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Monday, 16 October 2017 23:03

Crypto keys hit by major flaw in code library Featured

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A major security vulnerability has been discovered in the implementation of RSA keypair generation in a cryptographic library used in a wide range of cryptographic chips produced by Infineon Technologies.

Researchers at the Centre for Research on Cryptography and Security at Masaryk University in the Czech Republic said tonight that the product was also present in authentication, signature and encryption tokens of other vendors and chips used for Trusted Boot of operating systems.

The flaw was disclosed to Infineon in February, with agreement that eight months would be allowed to go by without public disclosure.

"We co-operated with the manufacturer and other affected parties to help evaluate and mitigate this vulnerability during this period. Major vendors including Microsoft, Google, HP, Lenovo, Fujitsu already released the software updates and guidelines for a mitigation. We are now notifying general public and releasing tools for assessment of the individual keys," the researchers wrote.

They said the vulnerability had been present in NIST FIPS 140-2 and CC EAL 5+ certified devices since at least 2012.

roca impact

"The vulnerability does NOT depend on a weak or a faulty random number generator – all RSA keys generated by a vulnerable chip are impacted," the researchers wrote. "The attack was practically verified for several randomly selected 1024-bit RSA keys and for several selected 2048-bit keys."

They said a remote attacker could compute an RSA private key from the value of a public key. "The private key can be misused for impersonation of a legitimate owner, decryption of sensitive messages, forgery of signatures (such as for software releases) and other related attacks.

"The actual impact of the vulnerability depends on the usage scenario, availability of the public keys and the lengths of keys used. We found and analysed vulnerable keys in various domains including electronic citizen documents, authentication tokens, trusted boot devices, software package signing, TLS/HTTPS keys and PGP. The currently confirmed number of vulnerable keys found is about 760,000 but possibly up to two to three magnitudes more are vulnerable."

They said they had made available tools for testing for vulnerable keys:

Offline testers: Python/Java/C++ applications and tutorials. All offline tools are under the MIT licence so they can be embedded into other testing applications and services.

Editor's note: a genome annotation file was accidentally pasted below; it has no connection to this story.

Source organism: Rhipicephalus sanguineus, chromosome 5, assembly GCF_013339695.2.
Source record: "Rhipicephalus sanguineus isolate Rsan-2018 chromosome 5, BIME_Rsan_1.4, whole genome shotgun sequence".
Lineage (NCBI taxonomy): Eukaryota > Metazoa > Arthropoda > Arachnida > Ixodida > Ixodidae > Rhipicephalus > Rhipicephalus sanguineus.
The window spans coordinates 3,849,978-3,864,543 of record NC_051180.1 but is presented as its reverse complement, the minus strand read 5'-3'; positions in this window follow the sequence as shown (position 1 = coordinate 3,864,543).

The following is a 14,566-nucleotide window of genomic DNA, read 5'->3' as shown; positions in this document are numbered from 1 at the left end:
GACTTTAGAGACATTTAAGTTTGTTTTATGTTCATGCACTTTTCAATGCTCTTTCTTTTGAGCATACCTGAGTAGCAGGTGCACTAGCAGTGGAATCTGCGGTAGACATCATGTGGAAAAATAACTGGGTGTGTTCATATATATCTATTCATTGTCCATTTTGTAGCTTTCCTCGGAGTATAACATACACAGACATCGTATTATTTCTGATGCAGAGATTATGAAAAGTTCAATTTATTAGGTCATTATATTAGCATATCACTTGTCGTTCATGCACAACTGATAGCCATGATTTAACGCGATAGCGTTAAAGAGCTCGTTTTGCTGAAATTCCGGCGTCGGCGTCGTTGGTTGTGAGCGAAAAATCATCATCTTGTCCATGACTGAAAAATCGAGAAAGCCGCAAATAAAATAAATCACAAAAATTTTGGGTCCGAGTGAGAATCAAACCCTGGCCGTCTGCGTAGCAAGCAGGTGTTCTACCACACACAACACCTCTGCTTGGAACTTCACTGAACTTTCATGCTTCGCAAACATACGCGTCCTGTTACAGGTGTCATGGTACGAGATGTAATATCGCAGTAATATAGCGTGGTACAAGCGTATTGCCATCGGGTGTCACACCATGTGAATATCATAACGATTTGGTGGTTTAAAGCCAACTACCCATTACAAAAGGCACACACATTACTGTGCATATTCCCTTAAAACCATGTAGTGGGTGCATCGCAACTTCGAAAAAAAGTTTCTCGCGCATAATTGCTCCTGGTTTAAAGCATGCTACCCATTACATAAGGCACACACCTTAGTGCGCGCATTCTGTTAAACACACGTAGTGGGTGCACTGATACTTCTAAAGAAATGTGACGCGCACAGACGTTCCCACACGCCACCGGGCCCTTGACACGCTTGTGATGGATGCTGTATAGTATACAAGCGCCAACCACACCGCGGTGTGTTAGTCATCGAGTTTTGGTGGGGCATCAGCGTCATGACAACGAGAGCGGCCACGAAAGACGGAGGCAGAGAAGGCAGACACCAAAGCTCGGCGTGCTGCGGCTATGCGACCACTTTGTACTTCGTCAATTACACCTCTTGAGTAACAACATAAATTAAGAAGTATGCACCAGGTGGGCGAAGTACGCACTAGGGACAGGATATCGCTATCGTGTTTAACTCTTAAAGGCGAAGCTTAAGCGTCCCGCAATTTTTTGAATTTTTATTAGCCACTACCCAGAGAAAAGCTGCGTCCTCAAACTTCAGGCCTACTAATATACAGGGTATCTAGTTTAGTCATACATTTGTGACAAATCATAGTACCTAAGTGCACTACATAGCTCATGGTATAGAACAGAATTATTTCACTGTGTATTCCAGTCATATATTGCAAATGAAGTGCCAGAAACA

Online testers: Upload public key to https://keychest.net/roca or https://keytester.cryptosense.com to test your key.

Email S-MIME/PGP tester: Send a signed email to roca@keychest.net to obtain an automatic email response with the analysis of the signing key vulnerability.

Tyler Moffitt, a senior threat researcher at security firm Webroot, said the flaw was discovered in the generation of RSA keys used by a software library (RSA Library version v1.02.013) which is adopted in cryptographic smartcards, security tokens and other secure hardware chips.

"The software and hardware containing these flaws has been used for national identity cards, software- and application-signing, and trusted platform modules protecting government and corporate computers for companies like tech giants Google and Microsoft," he told iTWire.

"This five-year-old vulnerability completely breaks the general use and security of using public key cryptography since you're supposed to be able to share your public key without any risk.

"Now any attacker can take your public key and find out the private key which allows them to commit identity theft. Those currently using these crypto identity cards can re-apply for e-Residency or follow other options as disclosed by the officials.”


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Sam Varghese

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Sam Varghese has been writing for iTWire since 2006, a year after the site came into existence. For nearly a decade thereafter, he wrote mostly about free and open source software, based on his own use of this genre of software. Since May 2016, he has been writing across many areas of technology. He has been a journalist for nearly 40 years in India (Indian Express and Deccan Herald), the UAE (Khaleej Times) and Australia (Daily Commercial News (now defunct) and The Age). His personal blog is titled Irregular Expression.

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